Monitoring press freedom and international affairs from Mid-Missouri Public Radio and the Missouri School of Journalism

Hope for journalists

Sajid Hussain is an assistant editor at The News International, the largest circulated English daily in Pakistan. He also writes op-ed pieces and editorials, especially on the state of affairs of war-torn Balochistan, his home province. He has been living in Karachi, one of the most violent cities in the world, for over 20 years.

Global Journalist: What is it like to work as a journalist in Pakistan?

Sajid Hussain: I belong to one of the most violent parts of the world. It's scary but it's interesting, and I'm loving it at the same time. If you look from the U.S., it looks very scary, but I think we become used to that environment. We have become immune to violence to a certain degree.

Just before coming to the U.S., I wrote a piece on a drug lord who has been identified by the Obama administration as one of the world's top kingpins, and no one in Pakistan knew about him. I wrote a piece, exposed his business, his underworld network. My wife told me, “Thank God you're leaving for the U.S. in a few days, so you'll be fine.”

GJ: Have you or anyone close to you been attacked on the job?

Hussain: Personally, I don't face any attacks, but my friends and my colleagues have, including one of my friends who worked for a local newspaper in Balochistan. One day someone called me and said that my friend was kidnapped by the Intelligence Agency. Two or three days later his body was found dumped in the remote area in Balochistan. My other friend faced threats, and he fled Balochistan. He's recently been living exile in the U.S. One of our reporters in our newspapers in the tribal area of Pashtun – he was kidnapped by the militants or the Intelligence Agency, and his body was found dumped. At least 15 journalists were killed last year, and I personally knew three of them.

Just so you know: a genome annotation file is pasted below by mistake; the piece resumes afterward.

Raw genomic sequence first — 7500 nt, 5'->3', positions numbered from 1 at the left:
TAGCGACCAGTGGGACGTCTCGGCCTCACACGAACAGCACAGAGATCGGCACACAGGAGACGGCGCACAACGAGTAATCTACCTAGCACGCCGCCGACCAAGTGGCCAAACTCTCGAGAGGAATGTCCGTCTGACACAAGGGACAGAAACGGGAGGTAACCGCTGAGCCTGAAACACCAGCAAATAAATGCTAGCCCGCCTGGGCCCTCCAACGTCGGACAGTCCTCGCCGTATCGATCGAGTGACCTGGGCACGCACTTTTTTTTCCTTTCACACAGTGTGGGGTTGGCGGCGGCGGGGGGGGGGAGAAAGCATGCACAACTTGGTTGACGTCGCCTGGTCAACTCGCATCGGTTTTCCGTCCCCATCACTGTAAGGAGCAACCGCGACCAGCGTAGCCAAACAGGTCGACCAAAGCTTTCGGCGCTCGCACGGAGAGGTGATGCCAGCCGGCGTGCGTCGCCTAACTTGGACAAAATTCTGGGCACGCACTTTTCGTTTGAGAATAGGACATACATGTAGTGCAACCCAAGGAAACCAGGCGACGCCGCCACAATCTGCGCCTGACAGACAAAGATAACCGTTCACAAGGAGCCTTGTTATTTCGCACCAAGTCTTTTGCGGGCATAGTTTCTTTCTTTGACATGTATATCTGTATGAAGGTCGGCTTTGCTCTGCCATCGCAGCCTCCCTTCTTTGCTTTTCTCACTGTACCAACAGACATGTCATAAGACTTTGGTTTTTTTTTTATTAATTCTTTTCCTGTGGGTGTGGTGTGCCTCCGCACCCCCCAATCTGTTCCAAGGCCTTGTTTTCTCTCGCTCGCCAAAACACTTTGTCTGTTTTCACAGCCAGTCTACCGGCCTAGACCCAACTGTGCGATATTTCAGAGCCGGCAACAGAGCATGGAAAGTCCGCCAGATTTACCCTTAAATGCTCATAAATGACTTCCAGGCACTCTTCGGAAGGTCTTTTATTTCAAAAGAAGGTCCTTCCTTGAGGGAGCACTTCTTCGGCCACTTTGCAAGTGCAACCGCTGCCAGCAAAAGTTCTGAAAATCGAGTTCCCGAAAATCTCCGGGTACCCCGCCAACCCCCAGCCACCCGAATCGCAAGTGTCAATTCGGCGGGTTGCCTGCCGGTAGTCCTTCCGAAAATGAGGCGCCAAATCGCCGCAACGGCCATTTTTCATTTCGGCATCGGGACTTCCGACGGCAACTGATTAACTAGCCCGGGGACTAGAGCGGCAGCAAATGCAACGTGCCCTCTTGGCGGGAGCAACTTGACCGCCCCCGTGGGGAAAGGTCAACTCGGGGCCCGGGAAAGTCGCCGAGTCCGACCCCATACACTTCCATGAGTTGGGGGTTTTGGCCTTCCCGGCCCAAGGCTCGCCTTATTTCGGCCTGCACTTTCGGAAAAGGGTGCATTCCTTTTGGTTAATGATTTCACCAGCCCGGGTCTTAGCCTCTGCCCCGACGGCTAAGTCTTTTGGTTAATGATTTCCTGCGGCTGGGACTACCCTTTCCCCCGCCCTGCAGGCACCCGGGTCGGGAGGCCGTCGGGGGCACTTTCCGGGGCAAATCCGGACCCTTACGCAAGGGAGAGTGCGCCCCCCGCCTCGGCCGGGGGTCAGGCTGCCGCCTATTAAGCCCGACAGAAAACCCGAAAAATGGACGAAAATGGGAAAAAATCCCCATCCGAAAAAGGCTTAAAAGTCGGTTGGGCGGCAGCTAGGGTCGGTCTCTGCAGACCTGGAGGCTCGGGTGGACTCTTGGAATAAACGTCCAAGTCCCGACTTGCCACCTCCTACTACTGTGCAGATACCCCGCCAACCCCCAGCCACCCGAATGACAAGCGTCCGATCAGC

GJ: How did that make you feel?

Hussain: It makes me feel that I should switch my job, but I can't do anything yet. Journalism is the only profession that I know, so it's difficult for me to switch my job. And I love to be called a journalist, and I don't want to lose the title.

It's rewarding, too. Ten years back, journalists had the least paid profession in Pakistan, and now they have the highest paid profession and they are respected. So it's a glamourous profession. Some journalists are more popular than celebrities, actors and singers. Pakistani people love politics. They love their journalists.

It is very difficult for me to work as a journalist and to quit journalism. Both decisions are difficult ones. So far I stick with journalism. I don't know if in the future I will face threat or how my insecurity will go. Maybe I will switch my job or flee the country, whatever it takes, but now I'm happy with my job.

GJ: What is your opinion of journalism in Pakistan?

Hussain: There are difficulties in reporting in Pakistan, but still you can see hope because journalists to a certain degree are openly expressing opinions, saying things against the governments. They've been exposing corruption. They are expressing opinions against the militants and extremists. Not all journalists are good, but there are good journalists in Pakistan, and they're working in dangerous conditions, but they're being brave.

By Ninh Pham.

Monitoring press freedom and international affairs from Mid-Missouri Public Radio and the Missouri School of Journalism.
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